October 5th, 2012
Okay, I’m not in as good a mood about the whole “Psychology Board-quitting drinking alcohol” experience this time… The not drinking alcohol part has not proven to be an issue until now although it has certainly come up a few times, especially around my upcoming anniversary and the question of whether I can sip champagne or not (obviously the answer is no). It certainly brings up the fact that so many of our social ceremonies involve alcohol and whether I like it or not, those notions are part of my view of social interaction. But that is seriously not the part that pisses me off the most.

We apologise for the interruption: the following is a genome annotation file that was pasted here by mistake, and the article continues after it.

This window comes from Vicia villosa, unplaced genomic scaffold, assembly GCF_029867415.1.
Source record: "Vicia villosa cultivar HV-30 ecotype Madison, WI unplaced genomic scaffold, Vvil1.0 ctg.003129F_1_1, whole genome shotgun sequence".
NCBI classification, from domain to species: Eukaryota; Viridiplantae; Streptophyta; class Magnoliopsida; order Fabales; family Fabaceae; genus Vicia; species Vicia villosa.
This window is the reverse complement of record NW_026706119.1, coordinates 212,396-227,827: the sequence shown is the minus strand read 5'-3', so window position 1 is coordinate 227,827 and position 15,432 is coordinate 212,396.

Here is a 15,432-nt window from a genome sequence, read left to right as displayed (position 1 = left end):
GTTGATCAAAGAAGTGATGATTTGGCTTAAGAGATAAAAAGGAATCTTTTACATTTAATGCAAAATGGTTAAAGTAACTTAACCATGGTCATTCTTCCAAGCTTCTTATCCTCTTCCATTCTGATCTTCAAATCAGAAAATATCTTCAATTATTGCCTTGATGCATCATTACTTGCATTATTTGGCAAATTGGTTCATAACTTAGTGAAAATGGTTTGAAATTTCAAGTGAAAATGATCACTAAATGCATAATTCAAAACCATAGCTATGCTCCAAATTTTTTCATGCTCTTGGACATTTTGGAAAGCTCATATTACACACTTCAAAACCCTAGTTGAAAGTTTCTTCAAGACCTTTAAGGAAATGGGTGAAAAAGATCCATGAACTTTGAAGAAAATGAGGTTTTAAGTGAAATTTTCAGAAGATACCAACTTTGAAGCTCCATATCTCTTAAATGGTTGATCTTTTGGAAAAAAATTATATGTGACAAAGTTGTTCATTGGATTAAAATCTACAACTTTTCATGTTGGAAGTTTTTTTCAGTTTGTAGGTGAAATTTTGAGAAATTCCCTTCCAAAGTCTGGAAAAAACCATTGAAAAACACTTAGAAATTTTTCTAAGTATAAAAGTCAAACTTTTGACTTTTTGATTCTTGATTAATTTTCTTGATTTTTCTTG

Here it is – I am going into a helping profession, meant to support those in our society that need help. I myself have belonged to that group and still see someone on occasion, but I think I’ve come a long way in the last 12 years or so. But not only am I now forced to call in every morning (an ordeal for someone with ADHD anyway) and report for testing during work hours, but the payment for these things is absurd! Each test is going to cost between $50-$75 and I will initially be tested 4-5 times per month for a total of $200-$375 per month or $2400-$4500 per year! and that doesn’t include the $1000 per year in probation costs! That means that for a crime I committed 12 years ago, spent time in jail for and served 5 years of probation time, the CA Board of Psychology will now ask me to spend another $10,000-$14,000. Now, I should be able to afford the cost (barely) but here’s the rub the way I see it: These sorts of limitations and expenses are an endlessly difficult and probably nearly impossible hoop for a whole slew of people to jump through. By placing these sorts of demands on people with a past, no matter how distant, the California Board of Psychology is essentially squeezing out possible clinicians who may have dealt with drug and alcohol issues in the past. Even my Board-assigned probation monitor told me that she thinks this is excessive, but as usual there “isn’t much [she] can do about it.”